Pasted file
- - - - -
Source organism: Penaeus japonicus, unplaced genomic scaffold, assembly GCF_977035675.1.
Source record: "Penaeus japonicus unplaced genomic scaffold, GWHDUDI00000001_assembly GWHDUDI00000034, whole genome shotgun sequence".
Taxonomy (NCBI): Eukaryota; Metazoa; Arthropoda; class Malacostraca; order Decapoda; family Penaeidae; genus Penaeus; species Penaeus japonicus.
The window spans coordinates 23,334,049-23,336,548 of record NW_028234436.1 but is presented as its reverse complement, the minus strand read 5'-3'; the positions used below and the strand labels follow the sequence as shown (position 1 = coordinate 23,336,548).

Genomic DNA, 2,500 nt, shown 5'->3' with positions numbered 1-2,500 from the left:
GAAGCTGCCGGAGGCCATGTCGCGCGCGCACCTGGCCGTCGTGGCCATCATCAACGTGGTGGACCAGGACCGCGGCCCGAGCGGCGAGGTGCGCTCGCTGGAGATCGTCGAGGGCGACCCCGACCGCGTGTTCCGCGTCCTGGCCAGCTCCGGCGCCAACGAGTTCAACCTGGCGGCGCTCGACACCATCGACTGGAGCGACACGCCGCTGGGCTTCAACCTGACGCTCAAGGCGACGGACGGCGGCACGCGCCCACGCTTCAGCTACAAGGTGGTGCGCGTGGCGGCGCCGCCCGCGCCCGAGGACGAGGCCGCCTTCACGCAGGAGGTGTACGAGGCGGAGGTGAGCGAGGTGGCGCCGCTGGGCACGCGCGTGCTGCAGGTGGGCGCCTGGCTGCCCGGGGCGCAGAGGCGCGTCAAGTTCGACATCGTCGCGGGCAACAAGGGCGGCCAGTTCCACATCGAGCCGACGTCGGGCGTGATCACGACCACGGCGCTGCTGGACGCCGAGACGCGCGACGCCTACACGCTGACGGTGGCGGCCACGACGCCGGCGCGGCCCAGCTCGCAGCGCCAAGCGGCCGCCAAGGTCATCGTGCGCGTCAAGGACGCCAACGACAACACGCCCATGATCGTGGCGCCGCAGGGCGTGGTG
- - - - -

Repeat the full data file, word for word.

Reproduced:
Source organism: Penaeus japonicus, unplaced genomic scaffold, assembly GCF_977035675.1.
Source record: "Penaeus japonicus unplaced genomic scaffold, GWHDUDI00000001_assembly GWHDUDI00000034, whole genome shotgun sequence".
Taxonomy (NCBI): Eukaryota; Metazoa; Arthropoda; class Malacostraca; order Decapoda; family Penaeidae; genus Penaeus; species Penaeus japonicus.
The window spans coordinates 23,334,049-23,336,548 of record NW_028234436.1 but is presented as its reverse complement, the minus strand read 5'-3'; the positions used below and the strand labels follow the sequence as shown (position 1 = coordinate 23,336,548).

Genomic DNA, 2,500 nt, shown 5'->3' with positions numbered 1-2,500 from the left:
GAAGCTGCCGGAGGCCATGTCGCGCGCGCACCTGGCCGTCGTGGCCATCATCAACGTGGTGGACCAGGACCGCGGCCCGAGCGGCGAGGTGCGCTCGCTGGAGATCGTCGAGGGCGACCCCGACCGCGTGTTCCGCGTCCTGGCCAGCTCCGGCGCCAACGAGTTCAACCTGGCGGCGCTCGACACCATCGACTGGAGCGACACGCCGCTGGGCTTCAACCTGACGCTCAAGGCGACGGACGGCGGCACGCGCCCACGCTTCAGCTACAAGGTGGTGCGCGTGGCGGCGCCGCCCGCGCCCGAGGACGAGGCCGCCTTCACGCAGGAGGTGTACGAGGCGGAGGTGAGCGAGGTGGCGCCGCTGGGCACGCGCGTGCTGCAGGTGGGCGCCTGGCTGCCCGGGGCGCAGAGGCGCGTCAAGTTCGACATCGTCGCGGGCAACAAGGGCGGCCAGTTCCACATCGAGCCGACGTCGGGCGTGATCACGACCACGGCGCTGCTGGACGCCGAGACGCGCGACGCCTACACGCTGACGGTGGCGGCCACGACGCCGGCGCGGCCCAGCTCGCAGCGCCAAGCGGCCGCCAAGGTCATCGTGCGCGTCAAGGACGCCAACGACAACACGCCCATGATCGTGGCGCCGCAGGGCGTGGTG